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Criminal Justice Day for Leadership Marshall County

February 18, 2013

  02/19/13 Last week members of the current Marshall County Leadership class spend half a day learning about criminal justice in the county.

Judge Curt Plan from Circuit Court spoke to the group Wednesday afternoon about the various types of cases he sees.  There were a total of 11,820 new cases filed in 2012.  The judge also briefly went over the budget. Judge Palmer handles all of the juvenile delinquent cases in the county, last year there were 93 cases taken to his court.  If the child involves admits guilt, many times they are sent to Youth Court where they are tried and given punishment by their peers, one of which must have been a juvenile delinquent at some point.  Typically a teen found guilty will be given community service or assigned the task of writing a paper.  Children who don’t end up in Youth Court see the judge where they may end up on probation, house arrest, counseling or even sent to the Department of Corrections for Youth.

Deputy Prosecutor Nelson Chipman spoke to the Leadership class about the various cases the department sees and how the court is run.  Representative from the Probation Department also spoke candidly about “their kids”.  The explained how they track kids and watch what they are doing.

  Later in the afternoon the class had an opportunity to tour the Marshall County Correctional facility.   Leadership class member and jail employee, Mike Mattern gave the visitors a look at the video arraignment room where a judge can begin the initial hearing without having to move the inmate.

   The chairs in this room are bolted to the floor so they can’t be thrown by an inmate.

 The outdoor recreation area wasn’t too impressive to the group.  Basically it’s a big open room with nothing in it but a tall roll up-up louvered door that is 8 or 9 feet off the floor and can be opened in good weather.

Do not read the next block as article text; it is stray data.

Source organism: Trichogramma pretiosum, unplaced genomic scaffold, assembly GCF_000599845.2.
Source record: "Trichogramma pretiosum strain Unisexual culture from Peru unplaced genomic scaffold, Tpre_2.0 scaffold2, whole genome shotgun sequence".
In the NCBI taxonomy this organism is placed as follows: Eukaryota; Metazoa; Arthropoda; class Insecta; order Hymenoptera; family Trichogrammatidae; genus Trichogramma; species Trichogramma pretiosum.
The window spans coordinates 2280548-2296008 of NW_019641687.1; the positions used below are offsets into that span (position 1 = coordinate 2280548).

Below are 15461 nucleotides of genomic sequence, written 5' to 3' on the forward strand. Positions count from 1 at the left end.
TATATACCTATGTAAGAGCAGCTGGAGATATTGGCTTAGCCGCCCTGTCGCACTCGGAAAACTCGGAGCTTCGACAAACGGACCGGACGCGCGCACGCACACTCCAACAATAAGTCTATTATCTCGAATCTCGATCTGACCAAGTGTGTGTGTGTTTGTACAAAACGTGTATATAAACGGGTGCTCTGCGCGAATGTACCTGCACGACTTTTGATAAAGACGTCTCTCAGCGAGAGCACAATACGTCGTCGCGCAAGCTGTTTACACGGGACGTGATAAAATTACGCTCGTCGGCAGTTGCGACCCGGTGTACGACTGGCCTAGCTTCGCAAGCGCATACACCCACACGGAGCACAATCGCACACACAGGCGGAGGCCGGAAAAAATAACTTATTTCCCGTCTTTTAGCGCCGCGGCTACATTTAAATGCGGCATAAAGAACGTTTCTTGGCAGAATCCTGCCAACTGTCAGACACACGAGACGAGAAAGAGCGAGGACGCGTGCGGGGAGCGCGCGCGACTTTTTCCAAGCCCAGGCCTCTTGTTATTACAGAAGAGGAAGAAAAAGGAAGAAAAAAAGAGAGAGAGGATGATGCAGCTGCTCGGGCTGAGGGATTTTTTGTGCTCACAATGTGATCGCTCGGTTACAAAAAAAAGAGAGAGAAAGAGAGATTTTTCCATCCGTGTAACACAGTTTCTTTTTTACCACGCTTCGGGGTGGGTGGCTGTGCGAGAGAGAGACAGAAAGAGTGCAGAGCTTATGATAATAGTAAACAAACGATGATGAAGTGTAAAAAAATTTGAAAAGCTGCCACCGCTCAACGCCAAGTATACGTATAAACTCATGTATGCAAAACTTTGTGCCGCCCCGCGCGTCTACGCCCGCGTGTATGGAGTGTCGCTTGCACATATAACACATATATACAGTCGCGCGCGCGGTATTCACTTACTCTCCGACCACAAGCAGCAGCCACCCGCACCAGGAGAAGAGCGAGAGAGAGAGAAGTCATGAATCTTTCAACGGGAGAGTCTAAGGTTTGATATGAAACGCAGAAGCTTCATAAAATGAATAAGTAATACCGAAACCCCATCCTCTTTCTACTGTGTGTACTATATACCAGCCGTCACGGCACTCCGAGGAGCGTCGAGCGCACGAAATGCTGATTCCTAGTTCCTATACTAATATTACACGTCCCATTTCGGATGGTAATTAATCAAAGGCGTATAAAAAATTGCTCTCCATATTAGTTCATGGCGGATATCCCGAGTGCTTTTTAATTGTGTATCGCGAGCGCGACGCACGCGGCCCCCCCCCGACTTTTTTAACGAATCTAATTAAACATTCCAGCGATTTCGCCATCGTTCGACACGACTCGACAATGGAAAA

The sheriff has taken steps to reduce utility bills in the jail by only hearing the outdoor recreation area when inmates are in it. An inmate gets 1 hour weekly in outdoor rec.  He has also limited hot water for showers.

Leadership class members were able to climb the circular staircase to the observation room overseeing the inmates in the pods.  Pods are divided into categories, minimum security, median security, and maximum security.  Male inmates are classified and placed into the proper pod.  Mattern said the female inmates are typically just housed in one pod or two if they are busy.

  The tour included the booking area where detainees are fingerprinted and held for a few days to see if they will be able to bond out.  This was explained as another way to save money by not having to clothe them in jail attire.

  At the conclusion of the tour, in the front lobby they were show the new machine that allows someone to pay a bond by cash or credit card and put money on the account of an inmate.  This new process frees up the dispatch center employees would have had to take the money, count it, document it, and receipt it.  Now its handled by a machine and works very well.

At the conclusion of the tour a representative from the Indiana State Police spoke about the meth issue in Indiana.